Queensland’s premier has recognised the importance of community pharmacy, and supported an expanded role for pharmacists
The Pharmacy Guild of Australia, Queensland Branch held its Parliamentary Dinner at Queensland Parliament House on the 22nd of October. More than 110 guests attended the event, including parliamentarians, Guild members and pharmacy industry representatives.
Attendees heard keynote addresses from Queensland Premier Annastacia Palaszczuk and the Leader of the Opposition Deb Frecklington, who both committed their support to community pharmacy.
Premier Palaszczuk recognised the importance of community pharmacy within the health sector and pharmacists working to their full scope of practice.
“With almost 450 million visits annually, the community pharmacies of today play a critical role in the delivery of healthcare in Australia, particularly here in Queensland,” she said.
“My government is pleased to support the expanded role of pharmacists in improving the management of chronic disease and illness and in the provision of government healthcare programs.
“We also acknowledge the important contribution of pharmacists working to the top of their scope of practice to firmly grasp this critical role in preventative care and the management of chronic disease,” Ms Palaszczuk said.
In her address, the Leader of the Opposition Deb Frecklington spoke about the LNP’s commitment to the Queensland health system.
“Pharmacists are on the health frontline. No-one else spends more time interacting with patients and supporting them than pharmacists.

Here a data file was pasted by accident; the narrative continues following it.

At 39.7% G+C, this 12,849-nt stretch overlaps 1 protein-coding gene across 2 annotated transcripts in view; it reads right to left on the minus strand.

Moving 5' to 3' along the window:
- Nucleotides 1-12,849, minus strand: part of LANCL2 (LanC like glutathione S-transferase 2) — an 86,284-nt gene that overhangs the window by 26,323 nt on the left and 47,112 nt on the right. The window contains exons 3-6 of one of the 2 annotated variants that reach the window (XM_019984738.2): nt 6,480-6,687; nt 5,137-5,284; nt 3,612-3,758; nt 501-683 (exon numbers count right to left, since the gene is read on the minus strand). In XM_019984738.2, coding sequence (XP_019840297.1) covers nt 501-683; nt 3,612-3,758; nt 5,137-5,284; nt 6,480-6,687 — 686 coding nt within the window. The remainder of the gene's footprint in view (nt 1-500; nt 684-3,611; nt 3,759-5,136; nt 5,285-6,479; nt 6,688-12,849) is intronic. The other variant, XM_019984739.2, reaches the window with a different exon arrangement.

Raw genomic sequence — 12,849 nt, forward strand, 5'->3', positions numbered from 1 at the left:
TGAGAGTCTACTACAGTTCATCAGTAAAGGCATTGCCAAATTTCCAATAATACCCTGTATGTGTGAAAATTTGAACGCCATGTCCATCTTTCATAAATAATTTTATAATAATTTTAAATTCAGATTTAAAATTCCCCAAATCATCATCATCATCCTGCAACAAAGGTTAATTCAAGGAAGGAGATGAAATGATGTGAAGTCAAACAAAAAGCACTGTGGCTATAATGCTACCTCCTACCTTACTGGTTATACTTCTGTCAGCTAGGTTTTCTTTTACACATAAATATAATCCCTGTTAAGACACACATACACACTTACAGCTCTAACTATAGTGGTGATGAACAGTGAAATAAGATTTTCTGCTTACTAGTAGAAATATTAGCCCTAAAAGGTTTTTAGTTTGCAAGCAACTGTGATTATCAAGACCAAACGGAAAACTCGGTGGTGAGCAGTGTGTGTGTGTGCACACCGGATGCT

“The LNP is determined to engage constructively with every professional organisation in our health system because improving the health of all Queenslanders is our common goal,” Ms Frecklington said.
Queensland Branch President and National Senior Vice President Trent Twomey reiterated the significant role all 1,140 community pharmacy’s across Queensland have in delivering primary health care.
“Each week 305,000 Queenslanders visit a community pharmacy, that’s 15.8 million individual visits a year, which is more visits than to a General Practice or a Community Controlled Health Organisation, in fact it is more visits than a bank, a post office or a community club.
“There are some 6,000 registered pharmacists and 16,000 pharmacy assistants that have under-utilised skills and knowledge; they need to be able to perform more, to do more and to deliver more to Queenslanders,” Mr Twomey said.
The Pharmacy Guild’s Parliamentary Dinner is an annual event to facilitate dialogue among community pharmacy leaders, politicians from all sides in the Queensland Parliament, and broader health sector stakeholders.